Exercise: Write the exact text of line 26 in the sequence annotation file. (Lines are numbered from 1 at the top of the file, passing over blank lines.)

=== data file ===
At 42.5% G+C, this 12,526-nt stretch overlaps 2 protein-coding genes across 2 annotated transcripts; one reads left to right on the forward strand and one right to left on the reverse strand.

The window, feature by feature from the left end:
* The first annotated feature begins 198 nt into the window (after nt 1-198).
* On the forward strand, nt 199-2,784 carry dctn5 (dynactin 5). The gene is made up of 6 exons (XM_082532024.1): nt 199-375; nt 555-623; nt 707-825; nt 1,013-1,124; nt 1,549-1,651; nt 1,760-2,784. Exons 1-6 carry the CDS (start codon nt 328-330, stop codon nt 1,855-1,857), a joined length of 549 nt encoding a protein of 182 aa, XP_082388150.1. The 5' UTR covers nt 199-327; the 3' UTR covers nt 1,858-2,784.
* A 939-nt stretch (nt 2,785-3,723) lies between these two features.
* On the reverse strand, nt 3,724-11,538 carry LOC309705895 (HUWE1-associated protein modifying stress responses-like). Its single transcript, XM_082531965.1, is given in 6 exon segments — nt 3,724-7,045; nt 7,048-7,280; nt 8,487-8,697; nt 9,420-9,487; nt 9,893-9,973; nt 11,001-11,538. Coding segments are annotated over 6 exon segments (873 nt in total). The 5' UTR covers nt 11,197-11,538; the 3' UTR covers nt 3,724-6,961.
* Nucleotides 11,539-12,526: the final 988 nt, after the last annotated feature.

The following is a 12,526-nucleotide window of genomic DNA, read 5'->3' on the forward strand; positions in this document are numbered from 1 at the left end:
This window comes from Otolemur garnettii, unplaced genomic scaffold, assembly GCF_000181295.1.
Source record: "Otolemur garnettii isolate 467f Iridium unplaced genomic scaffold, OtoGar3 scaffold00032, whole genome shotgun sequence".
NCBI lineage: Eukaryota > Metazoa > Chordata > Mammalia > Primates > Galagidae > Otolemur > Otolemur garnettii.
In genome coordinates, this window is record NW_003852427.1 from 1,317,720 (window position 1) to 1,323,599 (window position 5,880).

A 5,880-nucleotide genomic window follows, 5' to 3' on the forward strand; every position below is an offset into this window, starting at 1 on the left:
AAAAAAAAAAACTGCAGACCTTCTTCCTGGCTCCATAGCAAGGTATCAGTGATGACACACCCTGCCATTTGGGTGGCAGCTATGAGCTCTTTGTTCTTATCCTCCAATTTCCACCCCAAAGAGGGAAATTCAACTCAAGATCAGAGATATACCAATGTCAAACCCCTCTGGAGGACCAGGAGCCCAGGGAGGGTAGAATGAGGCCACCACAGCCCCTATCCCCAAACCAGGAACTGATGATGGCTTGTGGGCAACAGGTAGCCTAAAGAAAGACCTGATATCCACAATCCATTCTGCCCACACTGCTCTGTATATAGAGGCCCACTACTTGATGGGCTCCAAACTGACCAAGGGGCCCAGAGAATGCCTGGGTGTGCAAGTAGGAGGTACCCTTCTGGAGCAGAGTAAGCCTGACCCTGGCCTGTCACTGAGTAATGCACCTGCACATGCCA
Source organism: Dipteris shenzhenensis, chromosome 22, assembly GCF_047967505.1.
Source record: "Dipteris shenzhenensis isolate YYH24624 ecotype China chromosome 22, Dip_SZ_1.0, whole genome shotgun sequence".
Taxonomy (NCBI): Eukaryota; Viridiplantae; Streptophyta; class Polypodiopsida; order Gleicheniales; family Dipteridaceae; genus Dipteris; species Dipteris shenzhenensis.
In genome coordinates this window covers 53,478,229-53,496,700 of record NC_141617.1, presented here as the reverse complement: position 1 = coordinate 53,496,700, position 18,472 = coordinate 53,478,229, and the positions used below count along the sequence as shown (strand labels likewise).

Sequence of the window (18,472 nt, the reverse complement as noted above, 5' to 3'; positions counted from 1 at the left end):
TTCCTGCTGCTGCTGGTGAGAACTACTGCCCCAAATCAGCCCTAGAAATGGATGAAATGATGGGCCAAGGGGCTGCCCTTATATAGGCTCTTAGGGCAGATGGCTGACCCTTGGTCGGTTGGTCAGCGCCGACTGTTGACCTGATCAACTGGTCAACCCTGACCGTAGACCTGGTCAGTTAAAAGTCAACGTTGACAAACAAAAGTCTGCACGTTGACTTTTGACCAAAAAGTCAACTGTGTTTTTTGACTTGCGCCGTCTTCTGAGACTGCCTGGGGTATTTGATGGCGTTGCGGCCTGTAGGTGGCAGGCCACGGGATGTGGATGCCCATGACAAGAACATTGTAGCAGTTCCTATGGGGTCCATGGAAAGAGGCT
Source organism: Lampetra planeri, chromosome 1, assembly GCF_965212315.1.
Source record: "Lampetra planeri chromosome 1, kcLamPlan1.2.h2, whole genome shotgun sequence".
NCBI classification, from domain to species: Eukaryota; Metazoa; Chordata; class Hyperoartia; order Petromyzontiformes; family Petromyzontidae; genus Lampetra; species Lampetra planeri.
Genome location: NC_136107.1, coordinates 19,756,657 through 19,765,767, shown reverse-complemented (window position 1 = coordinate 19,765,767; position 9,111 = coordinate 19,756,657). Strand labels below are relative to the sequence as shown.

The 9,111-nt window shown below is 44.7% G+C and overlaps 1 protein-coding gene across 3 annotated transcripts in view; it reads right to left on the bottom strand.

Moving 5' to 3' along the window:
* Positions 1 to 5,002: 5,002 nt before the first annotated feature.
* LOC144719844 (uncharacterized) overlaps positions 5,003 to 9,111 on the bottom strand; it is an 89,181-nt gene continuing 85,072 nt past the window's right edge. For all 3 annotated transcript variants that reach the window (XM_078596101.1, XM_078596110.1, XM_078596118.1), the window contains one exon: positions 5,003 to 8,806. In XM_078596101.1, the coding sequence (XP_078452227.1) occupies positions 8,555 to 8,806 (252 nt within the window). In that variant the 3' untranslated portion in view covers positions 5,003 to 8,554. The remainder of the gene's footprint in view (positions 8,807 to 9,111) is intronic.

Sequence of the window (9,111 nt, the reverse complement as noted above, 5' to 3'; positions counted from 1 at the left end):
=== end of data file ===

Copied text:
Moving 5' to 3' along the window: